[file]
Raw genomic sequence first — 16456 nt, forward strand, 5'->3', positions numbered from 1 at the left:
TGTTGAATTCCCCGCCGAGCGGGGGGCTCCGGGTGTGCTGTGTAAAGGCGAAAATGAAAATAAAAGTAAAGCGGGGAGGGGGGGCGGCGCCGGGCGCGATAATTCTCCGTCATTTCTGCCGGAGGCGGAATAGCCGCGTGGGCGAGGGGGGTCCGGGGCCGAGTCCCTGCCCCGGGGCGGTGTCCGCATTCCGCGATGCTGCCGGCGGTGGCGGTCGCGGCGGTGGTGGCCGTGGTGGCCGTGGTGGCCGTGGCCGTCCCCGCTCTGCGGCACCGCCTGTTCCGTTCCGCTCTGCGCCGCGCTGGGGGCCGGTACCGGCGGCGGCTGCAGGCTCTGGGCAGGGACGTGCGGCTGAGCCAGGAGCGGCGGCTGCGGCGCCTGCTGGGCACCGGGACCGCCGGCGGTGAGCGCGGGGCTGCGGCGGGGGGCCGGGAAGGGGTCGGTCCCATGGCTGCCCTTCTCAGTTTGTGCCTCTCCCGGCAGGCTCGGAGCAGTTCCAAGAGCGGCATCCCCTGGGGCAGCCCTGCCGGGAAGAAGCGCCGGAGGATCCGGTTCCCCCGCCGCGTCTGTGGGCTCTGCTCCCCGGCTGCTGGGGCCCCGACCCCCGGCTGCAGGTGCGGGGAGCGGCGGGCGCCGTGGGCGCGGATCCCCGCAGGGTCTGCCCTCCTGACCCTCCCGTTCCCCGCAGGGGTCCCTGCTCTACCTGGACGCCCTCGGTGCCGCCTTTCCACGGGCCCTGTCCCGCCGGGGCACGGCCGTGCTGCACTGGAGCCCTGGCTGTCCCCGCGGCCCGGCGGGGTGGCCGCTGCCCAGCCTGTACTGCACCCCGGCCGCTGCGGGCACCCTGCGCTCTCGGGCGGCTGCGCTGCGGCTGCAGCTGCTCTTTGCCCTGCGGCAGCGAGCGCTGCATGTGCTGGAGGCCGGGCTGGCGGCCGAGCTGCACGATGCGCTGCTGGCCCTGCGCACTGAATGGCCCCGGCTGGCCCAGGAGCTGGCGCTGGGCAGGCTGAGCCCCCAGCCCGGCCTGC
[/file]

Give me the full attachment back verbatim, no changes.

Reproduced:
Raw genomic sequence first — 16456 nt, forward strand, 5'->3', positions numbered from 1 at the left:
TGTTGAATTCCCCGCCGAGCGGGGGGCTCCGGGTGTGCTGTGTAAAGGCGAAAATGAAAATAAAAGTAAAGCGGGGAGGGGGGGCGGCGCCGGGCGCGATAATTCTCCGTCATTTCTGCCGGAGGCGGAATAGCCGCGTGGGCGAGGGGGGTCCGGGGCCGAGTCCCTGCCCCGGGGCGGTGTCCGCATTCCGCGATGCTGCCGGCGGTGGCGGTCGCGGCGGTGGTGGCCGTGGTGGCCGTGGTGGCCGTGGCCGTCCCCGCTCTGCGGCACCGCCTGTTCCGTTCCGCTCTGCGCCGCGCTGGGGGCCGGTACCGGCGGCGGCTGCAGGCTCTGGGCAGGGACGTGCGGCTGAGCCAGGAGCGGCGGCTGCGGCGCCTGCTGGGCACCGGGACCGCCGGCGGTGAGCGCGGGGCTGCGGCGGGGGGCCGGGAAGGGGTCGGTCCCATGGCTGCCCTTCTCAGTTTGTGCCTCTCCCGGCAGGCTCGGAGCAGTTCCAAGAGCGGCATCCCCTGGGGCAGCCCTGCCGGGAAGAAGCGCCGGAGGATCCGGTTCCCCCGCCGCGTCTGTGGGCTCTGCTCCCCGGCTGCTGGGGCCCCGACCCCCGGCTGCAGGTGCGGGGAGCGGCGGGCGCCGTGGGCGCGGATCCCCGCAGGGTCTGCCCTCCTGACCCTCCCGTTCCCCGCAGGGGTCCCTGCTCTACCTGGACGCCCTCGGTGCCGCCTTTCCACGGGCCCTGTCCCGCCGGGGCACGGCCGTGCTGCACTGGAGCCCTGGCTGTCCCCGCGGCCCGGCGGGGTGGCCGCTGCCCAGCCTGTACTGCACCCCGGCCGCTGCGGGCACCCTGCGCTCTCGGGCGGCTGCGCTGCGGCTGCAGCTGCTCTTTGCCCTGCGGCAGCGAGCGCTGCATGTGCTGGAGGCCGGGCTGGCGGCCGAGCTGCACGATGCGCTGCTGGCCCTGCGCACTGAATGGCCCCGGCTGGCCCAGGAGCTGGCGCTGGGCAGGCTGAGCCCCCAGCCCGGCCTGC